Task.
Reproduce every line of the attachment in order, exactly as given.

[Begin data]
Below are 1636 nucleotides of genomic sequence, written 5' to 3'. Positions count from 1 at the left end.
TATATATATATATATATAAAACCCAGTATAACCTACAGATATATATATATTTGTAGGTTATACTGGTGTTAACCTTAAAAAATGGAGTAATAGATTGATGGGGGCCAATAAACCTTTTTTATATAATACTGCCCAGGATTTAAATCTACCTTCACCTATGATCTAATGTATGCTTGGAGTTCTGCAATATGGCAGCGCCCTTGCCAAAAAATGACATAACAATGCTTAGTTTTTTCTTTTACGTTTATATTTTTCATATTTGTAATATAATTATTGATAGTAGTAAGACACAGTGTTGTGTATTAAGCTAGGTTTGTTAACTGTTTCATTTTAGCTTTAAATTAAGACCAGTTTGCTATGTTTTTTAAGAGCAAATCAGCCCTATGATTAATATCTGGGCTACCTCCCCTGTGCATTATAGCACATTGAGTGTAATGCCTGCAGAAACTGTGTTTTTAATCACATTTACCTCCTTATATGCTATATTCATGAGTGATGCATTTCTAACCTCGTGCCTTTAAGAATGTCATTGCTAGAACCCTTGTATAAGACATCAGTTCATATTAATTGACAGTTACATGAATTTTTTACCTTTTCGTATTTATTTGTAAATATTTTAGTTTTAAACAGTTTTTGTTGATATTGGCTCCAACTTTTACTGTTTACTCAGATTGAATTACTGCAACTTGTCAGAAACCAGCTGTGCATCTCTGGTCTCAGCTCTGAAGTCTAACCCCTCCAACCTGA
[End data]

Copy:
Below are 1636 nucleotides of genomic sequence, written 5' to 3'. Positions count from 1 at the left end.
TATATATATATATATATAAAACCCAGTATAACCTACAGATATATATATATTTGTAGGTTATACTGGTGTTAACCTTAAAAAATGGAGTAATAGATTGATGGGGGCCAATAAACCTTTTTTATATAATACTGCCCAGGATTTAAATCTACCTTCACCTATGATCTAATGTATGCTTGGAGTTCTGCAATATGGCAGCGCCCTTGCCAAAAAATGACATAACAATGCTTAGTTTTTTCTTTTACGTTTATATTTTTCATATTTGTAATATAATTATTGATAGTAGTAAGACACAGTGTTGTGTATTAAGCTAGGTTTGTTAACTGTTTCATTTTAGCTTTAAATTAAGACCAGTTTGCTATGTTTTTTAAGAGCAAATCAGCCCTATGATTAATATCTGGGCTACCTCCCCTGTGCATTATAGCACATTGAGTGTAATGCCTGCAGAAACTGTGTTTTTAATCACATTTACCTCCTTATATGCTATATTCATGAGTGATGCATTTCTAACCTCGTGCCTTTAAGAATGTCATTGCTAGAACCCTTGTATAAGACATCAGTTCATATTAATTGACAGTTACATGAATTTTTTACCTTTTCGTATTTATTTGTAAATATTTTAGTTTTAAACAGTTTTTGTTGATATTGGCTCCAACTTTTACTGTTTACTCAGATTGAATTACTGCAACTTGTCAGAAACCAGCTGTGCATCTCTGGTCTCAGCTCTGAAGTCTAACCCCTCCAACCTGA